Tasmanian Independent John Tucker (file image)
Independent MP John Tucker has threatened to withdraw his parliamentary support over animal welfare. Image by Rob Blakers/AAP PHOTOS
  • politics

Independent puts Tas Liberal government on notice

Ethan James January 4, 2024

Australia’s only Liberal government is at risk of falling with a balance-of-power independent MP threatening to withdraw his parliamentary support.

The Tasmanian government has been in minority since May when John Tucker and Lara Alexander quit the Liberal Party to sit as independents.

The pair raised concerns about the government’s transparency around plans for a new Hobart stadium and contract for an AFL team.

Mr Tucker says he will withdraw his vote of confidence and supply, something he says could lead to an early election, if certain conditions around animal welfare in abattoirs aren’t met.

He criticised the government for showing contempt for decisions made by parliament and also hit out at their planning for a Tasmanian AFL team.

“The situation is simple,” he said on Thursday. 

“Either the premier starts respecting decisions taken by the parliament or I will withdraw my pledge of confidence and supply and we will have an election.” 

Mr Tucker has threatened to move a motion of no confidence in the government when parliament returns on March 5 if his demands aren’t met.

The minority government has previously faced no-confidence motions in parliament but none have been successful. 

Mr Tucker and Mrs Alexander, who hold the balance of power, agreed to provide votes of supply and confidence to the government when they quit the Liberals. 

Tasmanian Premier Jeremy Rockliff.
 Jeremy Rockliff says he won’t be distracted after an independent MP threatened to withdraw support. Image by Lukas Coch/AAP PHOTOS 

Premier Jeremy Rockliff said his government would not be distracted. 

“We are doing what matters for Tasmanians by keeping our economy strong, creating more jobs and building infrastructure for future generations,” he said. 

In December, parliament passed a motion put forward by Mr Tucker for the immediate introduction of 24-hour surveillance in all abattoirs as well as random audits. 

The motion also called on the government to provide a report on the measures on March 5.

Mr Tucker’s motion came after covert surveillance of several Tasmanian meat processors uncovered alleged animal cruelty. 

He claims a government task force set up to respond to the allegations could be too slow in delivering its report.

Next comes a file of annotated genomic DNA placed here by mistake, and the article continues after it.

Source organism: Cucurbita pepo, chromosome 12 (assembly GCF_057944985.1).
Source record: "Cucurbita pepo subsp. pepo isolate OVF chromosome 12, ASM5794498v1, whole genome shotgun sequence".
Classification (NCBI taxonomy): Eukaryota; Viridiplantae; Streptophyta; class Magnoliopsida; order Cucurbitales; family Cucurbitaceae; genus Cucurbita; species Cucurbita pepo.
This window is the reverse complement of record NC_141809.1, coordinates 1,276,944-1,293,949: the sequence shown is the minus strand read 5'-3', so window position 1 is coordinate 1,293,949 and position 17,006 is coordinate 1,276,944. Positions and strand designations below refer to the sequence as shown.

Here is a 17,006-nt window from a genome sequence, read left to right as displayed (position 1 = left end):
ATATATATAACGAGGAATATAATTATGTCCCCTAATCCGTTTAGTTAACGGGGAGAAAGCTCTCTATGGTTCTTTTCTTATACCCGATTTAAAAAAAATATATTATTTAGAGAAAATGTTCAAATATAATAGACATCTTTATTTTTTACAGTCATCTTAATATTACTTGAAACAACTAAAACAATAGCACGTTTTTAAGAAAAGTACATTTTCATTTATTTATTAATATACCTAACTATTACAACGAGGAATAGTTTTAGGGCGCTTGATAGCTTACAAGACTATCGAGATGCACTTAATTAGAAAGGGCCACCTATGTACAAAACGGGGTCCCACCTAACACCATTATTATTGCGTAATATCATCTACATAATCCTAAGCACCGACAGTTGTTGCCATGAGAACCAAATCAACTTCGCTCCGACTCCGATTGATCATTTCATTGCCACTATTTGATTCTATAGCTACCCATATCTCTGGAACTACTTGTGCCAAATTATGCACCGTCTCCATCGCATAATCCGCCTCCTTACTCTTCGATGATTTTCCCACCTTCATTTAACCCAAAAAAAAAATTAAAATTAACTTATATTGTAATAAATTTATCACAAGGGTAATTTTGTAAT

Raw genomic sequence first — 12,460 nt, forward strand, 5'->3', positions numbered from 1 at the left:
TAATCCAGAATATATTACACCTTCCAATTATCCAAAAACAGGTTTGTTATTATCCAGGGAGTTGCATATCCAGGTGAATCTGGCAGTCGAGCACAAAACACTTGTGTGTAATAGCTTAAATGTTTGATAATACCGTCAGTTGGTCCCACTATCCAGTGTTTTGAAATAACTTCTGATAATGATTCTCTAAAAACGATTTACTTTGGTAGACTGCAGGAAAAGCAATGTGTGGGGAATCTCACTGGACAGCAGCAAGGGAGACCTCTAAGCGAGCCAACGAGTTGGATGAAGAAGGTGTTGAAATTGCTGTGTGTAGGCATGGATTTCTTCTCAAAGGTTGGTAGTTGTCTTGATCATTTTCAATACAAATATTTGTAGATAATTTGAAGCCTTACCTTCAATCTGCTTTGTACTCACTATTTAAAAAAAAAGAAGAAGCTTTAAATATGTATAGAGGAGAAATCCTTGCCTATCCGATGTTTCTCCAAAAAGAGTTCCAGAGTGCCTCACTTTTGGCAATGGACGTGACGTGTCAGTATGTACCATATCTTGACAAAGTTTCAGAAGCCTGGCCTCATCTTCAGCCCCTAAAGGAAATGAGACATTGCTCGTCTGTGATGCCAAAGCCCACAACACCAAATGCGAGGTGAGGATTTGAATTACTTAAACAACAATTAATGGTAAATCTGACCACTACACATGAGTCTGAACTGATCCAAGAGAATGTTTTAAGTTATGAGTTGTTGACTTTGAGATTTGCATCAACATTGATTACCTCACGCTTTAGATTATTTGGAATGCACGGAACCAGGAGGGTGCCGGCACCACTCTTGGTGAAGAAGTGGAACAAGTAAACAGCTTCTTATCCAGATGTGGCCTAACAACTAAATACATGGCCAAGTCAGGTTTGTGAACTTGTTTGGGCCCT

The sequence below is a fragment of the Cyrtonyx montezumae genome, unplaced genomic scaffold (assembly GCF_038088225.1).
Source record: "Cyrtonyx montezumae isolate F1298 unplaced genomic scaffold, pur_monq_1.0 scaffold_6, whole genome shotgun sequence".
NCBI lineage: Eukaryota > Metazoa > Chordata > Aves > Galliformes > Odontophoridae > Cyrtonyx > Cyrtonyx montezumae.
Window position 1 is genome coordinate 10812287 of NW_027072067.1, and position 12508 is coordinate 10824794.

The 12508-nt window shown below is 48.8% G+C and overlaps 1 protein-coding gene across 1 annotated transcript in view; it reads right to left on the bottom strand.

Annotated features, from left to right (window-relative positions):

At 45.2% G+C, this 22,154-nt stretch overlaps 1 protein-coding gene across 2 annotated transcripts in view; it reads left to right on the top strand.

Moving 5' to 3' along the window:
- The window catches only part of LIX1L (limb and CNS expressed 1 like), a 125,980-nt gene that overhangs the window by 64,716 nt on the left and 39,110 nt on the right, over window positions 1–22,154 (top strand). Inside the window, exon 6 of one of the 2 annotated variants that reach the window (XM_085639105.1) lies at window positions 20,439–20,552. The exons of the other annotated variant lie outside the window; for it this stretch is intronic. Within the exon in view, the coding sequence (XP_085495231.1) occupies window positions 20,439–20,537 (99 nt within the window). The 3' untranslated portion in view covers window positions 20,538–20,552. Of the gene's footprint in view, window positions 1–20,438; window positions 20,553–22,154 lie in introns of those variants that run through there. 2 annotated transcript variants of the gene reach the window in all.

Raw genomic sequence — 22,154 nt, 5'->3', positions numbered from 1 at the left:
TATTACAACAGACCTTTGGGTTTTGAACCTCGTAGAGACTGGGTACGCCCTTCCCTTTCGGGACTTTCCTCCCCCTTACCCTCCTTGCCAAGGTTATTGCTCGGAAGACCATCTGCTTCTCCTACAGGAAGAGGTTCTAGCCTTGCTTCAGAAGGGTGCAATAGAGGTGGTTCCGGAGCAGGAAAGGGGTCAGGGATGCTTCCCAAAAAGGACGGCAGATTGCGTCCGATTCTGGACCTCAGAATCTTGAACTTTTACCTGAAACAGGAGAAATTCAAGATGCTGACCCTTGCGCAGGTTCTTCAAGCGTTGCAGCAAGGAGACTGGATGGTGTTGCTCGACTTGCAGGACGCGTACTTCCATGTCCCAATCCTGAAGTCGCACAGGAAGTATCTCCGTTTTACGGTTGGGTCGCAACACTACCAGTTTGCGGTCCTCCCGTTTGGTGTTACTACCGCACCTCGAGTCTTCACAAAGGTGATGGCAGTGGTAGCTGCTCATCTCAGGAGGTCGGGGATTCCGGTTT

“(The government) has told the media that the installation of mandatory 24-hour video surveillance will depend on what the task force recommends,” he said. 

“I will not stand for this blatant contempt for the parliament.” 

Macquarie Point
 The Tasmanian government wants to build a new stadium at Macquarie Point in Hobart. Image by Loic Le Guilly/AAP PHOTOS 

Mr Rockliff said the government had already committed to making CCTV compulsory and undertaking random animal welfare audits. 

“While some abattoirs already have CCTV installed, the intent is to have CCTV operating in all abattoirs as soon as practically possible,” he said. 

Mr Rockliff said the government would report back to parliament on March 5 regarding Mr Tucker’s animal welfare motion. 

Mr Tucker also accused the government of pre-empting a green light for a $715 million stadium at Macquarie Point – a condition of the AFL granting the state a licence for a team. 

The government recently announced the preferred site for the team’s $70 million training facility, something Mr Tucker said was premature. 

The stadium project faces independent assessment from the state’s planning commission and must then be voted through both houses of parliament. 

Mr Rockliff said the training centre was included in the state budget, which was approved by parliament. 

“We are getting on with the job delivering Tasmania’s decades-long dream of having our own AFL team,” he said. 

Labor MP Dean Winter said an early election in 2024 was likely if Mr Rockliff didn’t deliver better government. 

“(We’ve) got a minority government that appears to be finding it very difficult to convince Mr Tucker and Mrs Alexander of (its) merits,” he told reporters.